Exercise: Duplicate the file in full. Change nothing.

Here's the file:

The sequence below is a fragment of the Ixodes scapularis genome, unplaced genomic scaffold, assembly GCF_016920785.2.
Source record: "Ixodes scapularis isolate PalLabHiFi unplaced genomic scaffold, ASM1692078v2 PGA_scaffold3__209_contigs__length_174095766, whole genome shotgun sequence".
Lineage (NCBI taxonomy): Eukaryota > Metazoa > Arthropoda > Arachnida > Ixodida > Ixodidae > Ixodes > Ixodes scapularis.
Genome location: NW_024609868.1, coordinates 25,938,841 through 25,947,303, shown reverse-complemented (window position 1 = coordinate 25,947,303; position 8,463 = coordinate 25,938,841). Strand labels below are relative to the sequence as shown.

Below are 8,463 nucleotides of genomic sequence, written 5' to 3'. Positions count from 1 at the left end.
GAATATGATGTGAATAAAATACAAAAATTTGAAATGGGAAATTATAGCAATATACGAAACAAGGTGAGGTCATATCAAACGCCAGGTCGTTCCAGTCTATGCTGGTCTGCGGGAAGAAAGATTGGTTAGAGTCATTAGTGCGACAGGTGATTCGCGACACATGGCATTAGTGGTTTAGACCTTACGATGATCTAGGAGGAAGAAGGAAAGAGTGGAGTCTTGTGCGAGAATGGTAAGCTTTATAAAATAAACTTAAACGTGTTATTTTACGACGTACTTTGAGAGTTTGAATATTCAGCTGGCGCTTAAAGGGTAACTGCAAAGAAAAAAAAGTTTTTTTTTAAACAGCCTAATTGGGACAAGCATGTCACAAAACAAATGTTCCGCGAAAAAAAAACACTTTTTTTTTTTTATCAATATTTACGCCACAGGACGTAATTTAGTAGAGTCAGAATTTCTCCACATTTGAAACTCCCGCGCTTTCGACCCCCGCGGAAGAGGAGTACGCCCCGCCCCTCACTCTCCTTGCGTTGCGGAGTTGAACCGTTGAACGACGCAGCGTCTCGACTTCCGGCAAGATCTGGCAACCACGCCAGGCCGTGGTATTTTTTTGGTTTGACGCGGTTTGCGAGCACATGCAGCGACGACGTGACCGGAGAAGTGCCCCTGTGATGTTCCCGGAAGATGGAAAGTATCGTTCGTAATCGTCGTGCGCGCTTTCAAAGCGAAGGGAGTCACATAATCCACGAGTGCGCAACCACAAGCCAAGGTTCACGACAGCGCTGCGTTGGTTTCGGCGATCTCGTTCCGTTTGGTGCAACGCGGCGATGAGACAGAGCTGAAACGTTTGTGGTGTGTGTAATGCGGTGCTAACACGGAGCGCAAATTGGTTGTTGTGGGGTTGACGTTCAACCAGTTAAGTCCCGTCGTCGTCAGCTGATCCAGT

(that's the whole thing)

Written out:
The sequence below is a fragment of the Ixodes scapularis genome, unplaced genomic scaffold, assembly GCF_016920785.2.
Source record: "Ixodes scapularis isolate PalLabHiFi unplaced genomic scaffold, ASM1692078v2 PGA_scaffold3__209_contigs__length_174095766, whole genome shotgun sequence".
Lineage (NCBI taxonomy): Eukaryota > Metazoa > Arthropoda > Arachnida > Ixodida > Ixodidae > Ixodes > Ixodes scapularis.
Genome location: NW_024609868.1, coordinates 25,938,841 through 25,947,303, shown reverse-complemented (window position 1 = coordinate 25,947,303; position 8,463 = coordinate 25,938,841). Strand labels below are relative to the sequence as shown.

Below are 8,463 nucleotides of genomic sequence, written 5' to 3'. Positions count from 1 at the left end.
GAATATGATGTGAATAAAATACAAAAATTTGAAATGGGAAATTATAGCAATATACGAAACAAGGTGAGGTCATATCAAACGCCAGGTCGTTCCAGTCTATGCTGGTCTGCGGGAAGAAAGATTGGTTAGAGTCATTAGTGCGACAGGTGATTCGCGACACATGGCATTAGTGGTTTAGACCTTACGATGATCTAGGAGGAAGAAGGAAAGAGTGGAGTCTTGTGCGAGAATGGTAAGCTTTATAAAATAAACTTAAACGTGTTATTTTACGACGTACTTTGAGAGTTTGAATATTCAGCTGGCGCTTAAAGGGTAACTGCAAAGAAAAAAAAGTTTTTTTTTAAACAGCCTAATTGGGACAAGCATGTCACAAAACAAATGTTCCGCGAAAAAAAAACACTTTTTTTTTTTTATCAATATTTACGCCACAGGACGTAATTTAGTAGAGTCAGAATTTCTCCACATTTGAAACTCCCGCGCTTTCGACCCCCGCGGAAGAGGAGTACGCCCCGCCCCTCACTCTCCTTGCGTTGCGGAGTTGAACCGTTGAACGACGCAGCGTCTCGACTTCCGGCAAGATCTGGCAACCACGCCAGGCCGTGGTATTTTTTTGGTTTGACGCGGTTTGCGAGCACATGCAGCGACGACGTGACCGGAGAAGTGCCCCTGTGATGTTCCCGGAAGATGGAAAGTATCGTTCGTAATCGTCGTGCGCGCTTTCAAAGCGAAGGGAGTCACATAATCCACGAGTGCGCAACCACAAGCCAAGGTTCACGACAGCGCTGCGTTGGTTTCGGCGATCTCGTTCCGTTTGGTGCAACGCGGCGATGAGACAGAGCTGAAACGTTTGTGGTGTGTGTAATGCGGTGCTAACACGGAGCGCAAATTGGTTGTTGTGGGGTTGACGTTCAACCAGTTAAGTCCCGTCGTCGTCAGCTGATCCAGT